Saturday, July 14, 2007


At the moment, all I want to wear is a thin white cotton mens' shirt, sleeves rolled up, roughly tucked into mannish trousers, no jewellery, no make up except polished fingers and toes (back into rouge noir). I'd wear my old petrol blue Prada Oxfords on my feet but I somehow managed to separate the uppers from the soles (my shoe guy assures me they'll be fine) - Although the look I'm veering towards owes a lot to the photos of people during the Depression by Walker Evans, I don't actually want to look that much like a poverty stricken depression era farmer. By way of the strange osmosis that often happens, recent posts from both The Sartorialist and Jen at Simply Photo are on the influence of the FSA photo project that documented those years.

Maybe it's the lack of summer here, the way that a cheery dress just doesn't feel right when the sky is uniformly grey, the sun never shines, it drizzles intermittently and can't decide whether it's cold or unpleasantly humid. I just feel like wearing the very perfect stripped back basic of everything. So I've adopted this kind of androgynous uniform, not that I've really noticed anyone else doing a similar thing. It's a jumble of references, but I know what it isn't: It's not Annie Hall and it's not really as glamorous as Katharine Hepburn. I'm reliving the Helmut Lang years in a way, and god do I wish I'd bought more H.L. back in the day (as in actually designed by him) when I had the chance, but alas, not the bank balance.

Maybe it's not something that would appeal if you worked in an office where business dress is compulsory, (thank you, thank you, thank you, much gratitude, oh, thank you Universe that I don't work in an office) to then spend the weekend wearing what is basically what most men wear to work. I believe that without a good manicure, perfume and carrying a smallish bag (not the enormous Anna Corinna tote I usually lug around) this style could be almost indistinguishable from that of a male office worker. I was quite enjoying the slouchy crumpledness of it all, then looked around at about 5pm last Friday to see a load of blokes standing outside the pub holding pints (outside is the new inside since the smoking ban) dressed pretty much the same as me. My concept of slouchy crumpledness was hastily re-defined and refined.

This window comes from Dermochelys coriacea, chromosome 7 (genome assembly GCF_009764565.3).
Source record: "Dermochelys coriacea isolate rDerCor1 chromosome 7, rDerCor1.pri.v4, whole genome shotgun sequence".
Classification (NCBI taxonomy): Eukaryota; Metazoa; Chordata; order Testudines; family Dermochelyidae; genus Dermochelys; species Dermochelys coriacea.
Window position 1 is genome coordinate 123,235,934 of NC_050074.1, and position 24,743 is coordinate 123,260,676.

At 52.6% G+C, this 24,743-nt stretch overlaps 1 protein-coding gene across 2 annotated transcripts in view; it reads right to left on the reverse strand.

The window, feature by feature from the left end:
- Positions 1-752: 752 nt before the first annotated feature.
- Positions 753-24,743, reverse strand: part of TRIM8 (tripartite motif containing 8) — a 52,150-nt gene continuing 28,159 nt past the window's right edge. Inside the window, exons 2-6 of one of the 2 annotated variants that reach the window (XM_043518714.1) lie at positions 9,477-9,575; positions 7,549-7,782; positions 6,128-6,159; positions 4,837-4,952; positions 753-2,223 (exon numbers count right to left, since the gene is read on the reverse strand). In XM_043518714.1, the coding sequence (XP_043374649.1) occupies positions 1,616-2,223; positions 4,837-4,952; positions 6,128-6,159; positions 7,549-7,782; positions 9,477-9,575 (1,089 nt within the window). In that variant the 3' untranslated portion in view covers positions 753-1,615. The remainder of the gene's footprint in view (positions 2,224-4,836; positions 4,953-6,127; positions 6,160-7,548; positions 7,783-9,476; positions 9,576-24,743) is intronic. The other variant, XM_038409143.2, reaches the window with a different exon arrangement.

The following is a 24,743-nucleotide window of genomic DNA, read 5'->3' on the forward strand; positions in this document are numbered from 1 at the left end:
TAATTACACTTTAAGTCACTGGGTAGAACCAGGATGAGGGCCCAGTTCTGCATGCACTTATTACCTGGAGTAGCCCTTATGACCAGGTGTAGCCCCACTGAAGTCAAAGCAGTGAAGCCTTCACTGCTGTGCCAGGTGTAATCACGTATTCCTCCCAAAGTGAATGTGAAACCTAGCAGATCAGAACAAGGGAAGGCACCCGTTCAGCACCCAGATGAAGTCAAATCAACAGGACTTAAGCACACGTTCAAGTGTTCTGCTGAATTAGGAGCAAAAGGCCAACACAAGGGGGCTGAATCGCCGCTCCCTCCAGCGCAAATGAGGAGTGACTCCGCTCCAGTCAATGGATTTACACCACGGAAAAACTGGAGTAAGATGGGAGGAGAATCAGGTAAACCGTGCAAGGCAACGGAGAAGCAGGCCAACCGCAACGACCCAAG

So, since I'm not in much of a shopping mood - there may be a forthcoming post about the merits of different brands of mannish trousers - I've decided the only thing to do is get a boyfriend so I can nick his clothes. Only he'd have to have a lot of Comme des Garcons shirts/Raf Simons trousers for me to steal. And how is such a boy going to be interested in a girl wearing no make up, and deliberately asexual clothing on a Saturday night? I'll let you know.

*EDIT: Later that evening...Ahem, in the course of walking down the street from my flat to the off-licence dressed in this way I received an, "Allo....gorgeous." Then after exiting the offy with a bottle of wine - from across the street outside the pub I heard, "You shoulda come in 'ere, I woulda bought you a drink."

Walking back up the street a VW camper van passed by and emitted a huge wolf whistle which I swear was made by some kind of siren rigged up to it, which is really rather sad.

However, it is unlikely that either of these charming young mens' wardrobes would be of much use to me but, hey, the androgyny thing seems to be a hit with the fellas.

I'm just sayin'.

Or maybe it's the humidity making them crazed.

{Image 1 from old Italian Vogue, image 2 from old Paris Vogue.}


Bombay Beauty said...

I quite agree - boyfriends are useful things. There is a utilitarian beauty to men's clothing (as opposed to men's fashion), but when worn by a woman it transformed in to something much sexier.

I used to have a uniform, the same outfit which I wore every day for about 10 years, with some variations of color, but it was bespoke, not off the rack. It had many advantages. The what do I wear question was one a few simple variations. Also people got to know me just by the look. Even people who didn't know me, knew me, if you know what I mean...

It is also true that I used to eat the same dinner for about 5 of those years, so perhaps it's not such a good thing after all.



Anonymous said...

OMG-- J'adorrrrre this post. Cosmic ordering the Raf Simons was *such* a good idea! XO, LC

Iheartfashion said...

Love that androgynous look: mannish trousers, button downs, Raf Simons, CdG, Helmut...swoon.

Anonymous said...

I think it is a great look. And from the mouths of these certain fellows you have mentioned, I guess they agree too.

gracia said...

A little bit Katharine Hepburn, a little bit androgynous... all flung together with seeming ease... how that look has alluded me for years. Sadly, like the perfect white shirt, it seems to be one I can only long to pull off. One day, one day.

Enjoy those invitations alluring... see you, g

Eileen said...

It's a great look! I actually wore it yesterday =]

jennifer :: the make lounge said...

it's my favourite look, too! lovely post.

Chase said...

There's totally nothing wrong with the business androgynous look! My mother used to wear that to work everyday, and it's definitely on its way to breaking down some sex-typed clothing assignments!

Rock on.